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i was going through one of the python recipes in active state and found the following code. I've come up with the following 4 questions. Will be very grateful for any guidance and explanations.

Q::Im unable to exactly figure out as to why is a "key-random seed" taken from the user at the first place in line "k=long(sys.argv[2])" ? especially since, this value 'k' doesnt seemed to be used in the later part of the code ?

Secondly, in the part of the code for encryption and decryption, what is the exact implication of the statement "bytearray[i]-random.randint(0,255)%256" ? does this mean that the unicode values of each character is shifted or displaced during encryption and re-shifted back to its original value when decrypted ?

Thirdly, does the "bytearray= map(ord, f1.read())" compute the unicode point values of every character in the file ?

Lastly, Since random numbers are used in the encryption and decryption, what factor guarantees that the decryption of the encrypted file will be accurate ? has the seed value "k" got anything to do with this ?

Below is the code that i'm studying.

Will greatly appreciate your guidance,Thanks in advance

# encdec.py

import sys
import random

if len(sys.argv) != 5:
    print "Usage: encdec.py e/d longintkey [path]filename1 [path]filename2"
    sys.exit()

k = long(sys.argv[2]) # key
random.seed(k)

f1 = open( sys.argv[3], "rb")
bytearr = map (ord, f1.read () )
f2 = open( sys.argv[4], "wb" )

if sys.argv[1] == "e": # encryption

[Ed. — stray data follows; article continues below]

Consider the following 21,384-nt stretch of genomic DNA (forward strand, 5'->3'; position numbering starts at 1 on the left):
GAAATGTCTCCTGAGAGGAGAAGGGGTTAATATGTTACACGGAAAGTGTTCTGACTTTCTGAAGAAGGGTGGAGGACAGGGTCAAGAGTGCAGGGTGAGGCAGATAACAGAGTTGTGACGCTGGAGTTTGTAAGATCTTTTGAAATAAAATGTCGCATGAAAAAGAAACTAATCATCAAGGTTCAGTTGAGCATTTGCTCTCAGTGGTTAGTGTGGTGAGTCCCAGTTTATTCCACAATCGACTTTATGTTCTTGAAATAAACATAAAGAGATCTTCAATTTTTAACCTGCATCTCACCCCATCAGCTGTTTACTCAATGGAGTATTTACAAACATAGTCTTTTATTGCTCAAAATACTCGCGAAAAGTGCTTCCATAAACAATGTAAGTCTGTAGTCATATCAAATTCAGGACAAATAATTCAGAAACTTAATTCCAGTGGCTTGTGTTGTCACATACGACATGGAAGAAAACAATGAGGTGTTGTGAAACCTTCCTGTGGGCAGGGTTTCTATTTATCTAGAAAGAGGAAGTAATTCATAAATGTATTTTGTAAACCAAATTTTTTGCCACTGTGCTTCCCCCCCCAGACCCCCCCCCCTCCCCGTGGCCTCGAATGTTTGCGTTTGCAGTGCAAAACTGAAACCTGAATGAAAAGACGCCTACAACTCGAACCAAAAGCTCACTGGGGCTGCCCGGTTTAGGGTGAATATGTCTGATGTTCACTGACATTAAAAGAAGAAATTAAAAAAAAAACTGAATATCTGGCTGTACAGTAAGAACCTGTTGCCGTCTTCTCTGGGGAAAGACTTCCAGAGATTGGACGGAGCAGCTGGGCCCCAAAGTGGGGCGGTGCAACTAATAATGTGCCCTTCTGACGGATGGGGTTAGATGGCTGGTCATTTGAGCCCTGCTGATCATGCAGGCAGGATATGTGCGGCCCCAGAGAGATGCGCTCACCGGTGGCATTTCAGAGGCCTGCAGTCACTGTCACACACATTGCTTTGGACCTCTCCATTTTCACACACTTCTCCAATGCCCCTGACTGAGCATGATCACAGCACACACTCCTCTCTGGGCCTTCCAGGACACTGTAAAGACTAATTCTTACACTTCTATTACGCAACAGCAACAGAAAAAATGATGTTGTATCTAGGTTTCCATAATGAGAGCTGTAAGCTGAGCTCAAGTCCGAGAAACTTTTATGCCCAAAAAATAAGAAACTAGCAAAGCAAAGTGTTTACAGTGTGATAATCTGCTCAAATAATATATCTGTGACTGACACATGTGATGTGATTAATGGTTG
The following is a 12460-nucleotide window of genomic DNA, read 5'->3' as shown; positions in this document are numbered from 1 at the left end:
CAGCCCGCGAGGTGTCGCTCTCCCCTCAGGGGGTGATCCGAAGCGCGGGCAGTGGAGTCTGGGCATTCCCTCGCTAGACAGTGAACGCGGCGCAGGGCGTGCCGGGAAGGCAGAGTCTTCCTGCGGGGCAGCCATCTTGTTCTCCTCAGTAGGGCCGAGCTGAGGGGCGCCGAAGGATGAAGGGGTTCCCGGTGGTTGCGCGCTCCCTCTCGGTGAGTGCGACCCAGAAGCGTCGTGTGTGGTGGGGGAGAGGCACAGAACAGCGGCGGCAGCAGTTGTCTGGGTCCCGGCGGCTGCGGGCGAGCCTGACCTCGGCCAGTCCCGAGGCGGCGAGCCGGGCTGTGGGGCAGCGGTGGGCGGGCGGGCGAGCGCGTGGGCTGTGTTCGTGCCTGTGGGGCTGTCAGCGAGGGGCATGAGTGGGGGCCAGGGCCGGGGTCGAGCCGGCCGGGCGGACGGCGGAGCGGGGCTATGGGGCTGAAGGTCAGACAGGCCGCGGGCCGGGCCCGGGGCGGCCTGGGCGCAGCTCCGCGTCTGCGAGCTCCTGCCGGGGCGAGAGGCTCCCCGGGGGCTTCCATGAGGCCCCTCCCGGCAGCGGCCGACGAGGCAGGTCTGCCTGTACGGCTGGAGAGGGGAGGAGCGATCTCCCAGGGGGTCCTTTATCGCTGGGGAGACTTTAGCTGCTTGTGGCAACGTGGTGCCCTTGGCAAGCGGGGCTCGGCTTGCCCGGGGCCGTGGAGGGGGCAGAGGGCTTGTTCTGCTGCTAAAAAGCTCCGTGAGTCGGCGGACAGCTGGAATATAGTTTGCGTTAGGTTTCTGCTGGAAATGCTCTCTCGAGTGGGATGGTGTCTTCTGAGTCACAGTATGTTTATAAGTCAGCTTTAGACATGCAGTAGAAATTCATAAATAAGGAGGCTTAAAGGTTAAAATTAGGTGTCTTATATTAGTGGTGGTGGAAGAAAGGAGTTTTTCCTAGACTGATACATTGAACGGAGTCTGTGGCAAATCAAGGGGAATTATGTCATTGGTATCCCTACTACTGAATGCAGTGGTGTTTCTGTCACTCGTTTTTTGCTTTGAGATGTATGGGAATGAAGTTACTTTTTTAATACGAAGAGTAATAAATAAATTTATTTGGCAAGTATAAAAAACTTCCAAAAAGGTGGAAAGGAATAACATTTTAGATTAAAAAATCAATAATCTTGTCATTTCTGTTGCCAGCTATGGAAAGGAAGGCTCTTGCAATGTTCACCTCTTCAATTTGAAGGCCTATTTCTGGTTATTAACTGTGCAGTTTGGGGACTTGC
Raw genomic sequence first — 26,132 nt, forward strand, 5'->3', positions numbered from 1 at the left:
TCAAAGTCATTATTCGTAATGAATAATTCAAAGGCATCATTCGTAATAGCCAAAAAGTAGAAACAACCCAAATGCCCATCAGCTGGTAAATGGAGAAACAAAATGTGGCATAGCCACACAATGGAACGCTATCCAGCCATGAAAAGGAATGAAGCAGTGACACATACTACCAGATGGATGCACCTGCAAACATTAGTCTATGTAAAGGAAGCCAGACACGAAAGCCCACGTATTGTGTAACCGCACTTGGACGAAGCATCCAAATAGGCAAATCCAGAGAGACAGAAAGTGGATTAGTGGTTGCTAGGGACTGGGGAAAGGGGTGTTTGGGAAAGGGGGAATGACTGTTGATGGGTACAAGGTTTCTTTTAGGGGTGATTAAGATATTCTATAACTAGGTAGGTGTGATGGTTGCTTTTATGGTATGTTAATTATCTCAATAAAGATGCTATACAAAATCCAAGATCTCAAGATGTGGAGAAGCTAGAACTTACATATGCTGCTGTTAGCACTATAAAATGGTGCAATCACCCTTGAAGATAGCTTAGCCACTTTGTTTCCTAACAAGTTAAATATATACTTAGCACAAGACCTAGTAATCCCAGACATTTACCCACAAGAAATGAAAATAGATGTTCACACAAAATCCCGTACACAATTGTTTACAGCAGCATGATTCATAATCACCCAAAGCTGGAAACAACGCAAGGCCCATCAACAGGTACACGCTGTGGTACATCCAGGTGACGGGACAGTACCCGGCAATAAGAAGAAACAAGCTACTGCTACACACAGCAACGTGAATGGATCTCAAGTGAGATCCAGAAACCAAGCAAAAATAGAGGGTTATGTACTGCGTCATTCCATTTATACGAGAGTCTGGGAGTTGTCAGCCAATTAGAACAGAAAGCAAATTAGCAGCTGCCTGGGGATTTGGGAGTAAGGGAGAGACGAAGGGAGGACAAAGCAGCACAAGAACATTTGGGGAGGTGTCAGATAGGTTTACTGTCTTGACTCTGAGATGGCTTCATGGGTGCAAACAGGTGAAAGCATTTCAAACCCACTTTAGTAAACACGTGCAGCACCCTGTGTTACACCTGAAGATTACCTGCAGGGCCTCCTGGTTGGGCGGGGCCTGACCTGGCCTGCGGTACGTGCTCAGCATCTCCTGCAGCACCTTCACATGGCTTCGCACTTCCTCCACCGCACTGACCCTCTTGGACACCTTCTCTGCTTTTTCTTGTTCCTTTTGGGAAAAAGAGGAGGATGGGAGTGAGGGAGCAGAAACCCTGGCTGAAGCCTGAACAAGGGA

for i in range(len(bytearr)):
        byt = (bytearr[i] + random.randint(0, 255)) % 256
        f2.write(chr(byt))


if sys.argv[1] == "d": # decryption

    for i in range(len(bytearr)):
        byt = ((bytearr[i] - random.randint(0, 255)) + 256 ) % 256
        f2.write(chr(byt))

f1.close()
f2.close()
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1 Answer 1

up vote 6 down vote accepted

random.seed(k) will set the random number generator to some state, that it will deliver the same list of random numbers for the same k.

import random
print [random.randint(0,255) for i in xrange(5)]

returns different numbers each time I run the script.

import random
random.seed(2)
print [random.randint(0,255) for i in xrange(5)]

returns [244, 242, 14, 21, 213] each time I run the script.

That's why if you seed the random numbers generator with a specific value of k, it will give you a very specific list of random numbers which can be used to encode the given file and then decode it.

Second question - yes. It works with one byte at a time, so 256 different values.

Third question - yes, it computes the integer ordinal of a one-character string each time. It is the same like bytearr = [ ord(c) for c in f1.read() ] - read a character at a time and create a list of their values (0 - 255).

Lastly - See above.

And just a pythonic hint for the two loops... if you iterate over an array, you can use

for c in bytearr:

and then use c instead of

for i in range(len(bytearr)):

and using bytearr[i].

So, for example:

for c in bytearr:
    byt = (c + random.randint(0, 255)) % 256
    f2.write(chr(byt))

Your question: when i open the decrypted file using pico, why is that im seeing the strange characters ? shouldn't they be just some random alphabets and numbers ?

No. Look here. There are 2*26=52 letters, 10 digits, some more printable characters and some not printable characters (newline, tab,...). You encode/decode on the 'decimal' value (0-255) and your pico shows you the characters in the 'char' column.

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1  
+1 for speed! Only thing I'd add is that unicode has nothing to do with it: the file's opened in binary mode and processed as such. –  DSM Feb 7 '11 at 15:23
    
Thanks eumiro ! that solves most of my doubts. Im still unclear about what does the "bytearr = map (ord, f1.read () )" actually do ? –  Nura Feb 7 '11 at 15:26
    
Thanks @DSM !One more little thing..when i open the decrypted file using pico, why is that im seeing the strange characters ? shouldn't they be just some random alphabets and numbers ? –  Nura Feb 7 '11 at 15:28
    
@Nura - see my edited answer for your two questions. –  eumiro Feb 7 '11 at 15:37
    
Thank you again eumiro !! :) –  Nura Feb 7 '11 at 15:41

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